When I’m scrolling through Instagram stories and when I look on Facebook, I see that us riders are all very busy with our horses, enjoying the nice weather. How lucky are we with the sun and temperatures since quarantine ?! It’s just wonderful how all those top riders want to share their training tips with us and show us what kind of gymnastics exercises they do keep their horses and themselves in shape. Look at Kent Farrington; what a guy! He brings the entire community closer together and everyone can learn from everyone. Magnificent! Most of these riders – professionals, amateurs, children, hobby riders, … – neatly wear their helmet (and other protection) while riding, walking and jumping. Great job!
BUT … I see young parents, youth, self-employed, … walking, riding and even jumping without a helmet. I wonder if those people think about the following: what will happen to your kids if you (God forbid) end up in intensive care for two weeks? What goes through your loved ones mind when you get into a coma? What will happen to your horse business if you become incapacitated for work, paralyzed or worst case, die? What happens to your horses when no more money comes in? Please realize that you are going to affect your family, family and team. They will go through hell because nothing is so precious as your brain. And let’s be honest: the hospital is really the last place you want to end up right now.
Why do some riders continue to ride without a helmet? I already lost count of the serious accidents of friends and acquaintances by falling of a horse. Riders riding without a helmet always come up with a different excuse. Apologies that I can now refute piece by piece while I used to be one of those ‘non-helmet-people’:
– “I have just washed my hair, it gets greasy too quickly if I wear my helmet“: buy hairnets. They’re very cheap and your hair really gets oily 75% less quickly. Trust me, I know! And another golden tip: dry shampoo!
– “Oops, forgot my helmet“: Make a habit out of it to put it in your car, in the stable, in your truck (or anywhere else), along with your riding boots. Both are a standard item of your outfit (or they should be;))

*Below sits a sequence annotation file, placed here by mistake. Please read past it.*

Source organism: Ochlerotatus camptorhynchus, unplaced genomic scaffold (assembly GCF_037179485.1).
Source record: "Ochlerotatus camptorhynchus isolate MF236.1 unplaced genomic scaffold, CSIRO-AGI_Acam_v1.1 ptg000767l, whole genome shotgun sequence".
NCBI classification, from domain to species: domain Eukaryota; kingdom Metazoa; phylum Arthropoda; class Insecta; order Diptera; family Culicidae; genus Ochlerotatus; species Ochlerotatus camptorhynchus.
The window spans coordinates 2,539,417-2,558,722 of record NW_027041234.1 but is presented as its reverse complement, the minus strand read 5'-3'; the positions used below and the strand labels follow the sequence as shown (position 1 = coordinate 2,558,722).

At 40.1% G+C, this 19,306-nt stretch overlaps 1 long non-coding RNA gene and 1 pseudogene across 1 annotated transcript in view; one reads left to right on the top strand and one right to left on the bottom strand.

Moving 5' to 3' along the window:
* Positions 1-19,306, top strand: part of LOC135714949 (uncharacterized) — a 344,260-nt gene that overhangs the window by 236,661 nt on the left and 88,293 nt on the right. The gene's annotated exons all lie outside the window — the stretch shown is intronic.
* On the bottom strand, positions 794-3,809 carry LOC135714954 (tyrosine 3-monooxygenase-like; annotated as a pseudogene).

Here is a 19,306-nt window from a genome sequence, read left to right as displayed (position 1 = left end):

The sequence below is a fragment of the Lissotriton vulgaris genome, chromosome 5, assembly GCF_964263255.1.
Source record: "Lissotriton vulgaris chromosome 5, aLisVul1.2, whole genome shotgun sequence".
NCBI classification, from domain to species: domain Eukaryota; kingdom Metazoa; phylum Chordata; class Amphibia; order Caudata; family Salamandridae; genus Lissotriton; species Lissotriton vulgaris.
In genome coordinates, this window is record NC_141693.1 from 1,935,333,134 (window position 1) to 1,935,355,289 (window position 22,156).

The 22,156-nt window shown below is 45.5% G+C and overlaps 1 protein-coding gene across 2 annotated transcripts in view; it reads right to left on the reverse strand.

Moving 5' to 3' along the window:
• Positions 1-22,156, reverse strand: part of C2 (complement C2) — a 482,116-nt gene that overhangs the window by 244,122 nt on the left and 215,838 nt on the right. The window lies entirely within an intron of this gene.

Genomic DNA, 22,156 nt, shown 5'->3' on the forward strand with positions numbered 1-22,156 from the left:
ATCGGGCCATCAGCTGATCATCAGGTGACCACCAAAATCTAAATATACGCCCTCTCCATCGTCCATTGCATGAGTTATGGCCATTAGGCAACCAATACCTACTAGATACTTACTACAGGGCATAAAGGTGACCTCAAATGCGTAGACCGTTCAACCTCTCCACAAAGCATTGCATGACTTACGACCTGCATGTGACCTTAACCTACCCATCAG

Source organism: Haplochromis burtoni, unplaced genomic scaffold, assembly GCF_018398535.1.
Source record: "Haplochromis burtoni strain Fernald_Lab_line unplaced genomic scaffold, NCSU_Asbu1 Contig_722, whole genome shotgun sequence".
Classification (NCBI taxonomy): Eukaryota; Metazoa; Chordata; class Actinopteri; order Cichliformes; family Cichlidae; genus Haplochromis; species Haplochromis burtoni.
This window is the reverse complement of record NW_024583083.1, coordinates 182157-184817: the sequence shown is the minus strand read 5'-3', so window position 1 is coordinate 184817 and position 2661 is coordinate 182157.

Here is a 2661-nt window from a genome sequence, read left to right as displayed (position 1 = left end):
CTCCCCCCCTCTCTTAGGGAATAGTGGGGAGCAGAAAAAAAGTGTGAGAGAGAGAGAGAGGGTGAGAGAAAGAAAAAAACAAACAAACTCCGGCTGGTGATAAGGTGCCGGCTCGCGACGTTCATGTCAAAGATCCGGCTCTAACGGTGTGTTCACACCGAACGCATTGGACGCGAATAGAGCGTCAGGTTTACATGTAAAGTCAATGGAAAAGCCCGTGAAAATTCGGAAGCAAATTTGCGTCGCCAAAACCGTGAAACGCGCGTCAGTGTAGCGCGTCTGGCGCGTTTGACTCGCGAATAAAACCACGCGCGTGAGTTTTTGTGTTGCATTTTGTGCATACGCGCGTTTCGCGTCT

– “I know my horse, he’s good and doesn’t spook“: I also thought I knew Donato well. Until after ten days I became aware that I had woken up at the intensive care department with a fracture of the skull, cerebral hemorrhage, bruising, concussion and broken bone. Not a walk in the park.
– “I only put my helmet on when I go to jump”: My accident happened when I just went for a walk with Donato. Nothing crazy at all!
– “Bad habit of me”: Then make it a good habit to put it on. First your helmet, then your riding boots. After you saddle your horse. Really, after 2-3 times this already becomes a habit
– “I only have one helmet and I keep it for competitions”: I understand that it can be expensive to own two helmets. But do you really want to save on your safety? Trust me, it is definitely worth the investment!
– “I’m a good rider, nothing will happen to me !”: I think I’m a good rider as well, but see what happened to me. And again: I went for a walk…
– “You want to show off how ‘cool’ you are“: 10/20 years ago this was the case, yes … Times have changed. You don’t know who or of what age looks up to you and dreams of becoming as good as you. Make sure you set a good example and put your helmet on first thing you do when entering the stable polska-ed.com.
Can we all put safety in the spotlight? Especially now that our sport is being portrayed as a ‘bad sport’ in times of Corona because of the high risk level, we must do everything we can to show the outside world that we are really concerned with our safety. Make safe riding the standard.
Life with a brain injury is not all roses and moonshine … I myself suffer from headaches every day, I forget things: appointments, words, … I say hand when I mean foot, I have been working part-time since the beginning of this year because my concentration level has fallen by 30-40%, I have set up a daily schedule for myself with a fixed time to get up, a fixed time to go to sleep, … If I have a party or something like that in the weekend, I have to plan it in my schedule starting from Wednesday to make sure I have had enough rest, …
The difficult thing about a brain injury is the fact that no one sees anything on the outside: I have no bruises, no plaster, no brace. Nothing about me shows that something bad has happened to me and people quickly forget (not always consciously) that I still carry a permanent injury with me for the rest of my life. A lot can happen during the first year after a brain injury, it can get better or it can get worse. I am now two years and a little further and after the visit to the neurologist in December it is 95% sure that everything will stay the way it is right now.
So please: wear your helmet.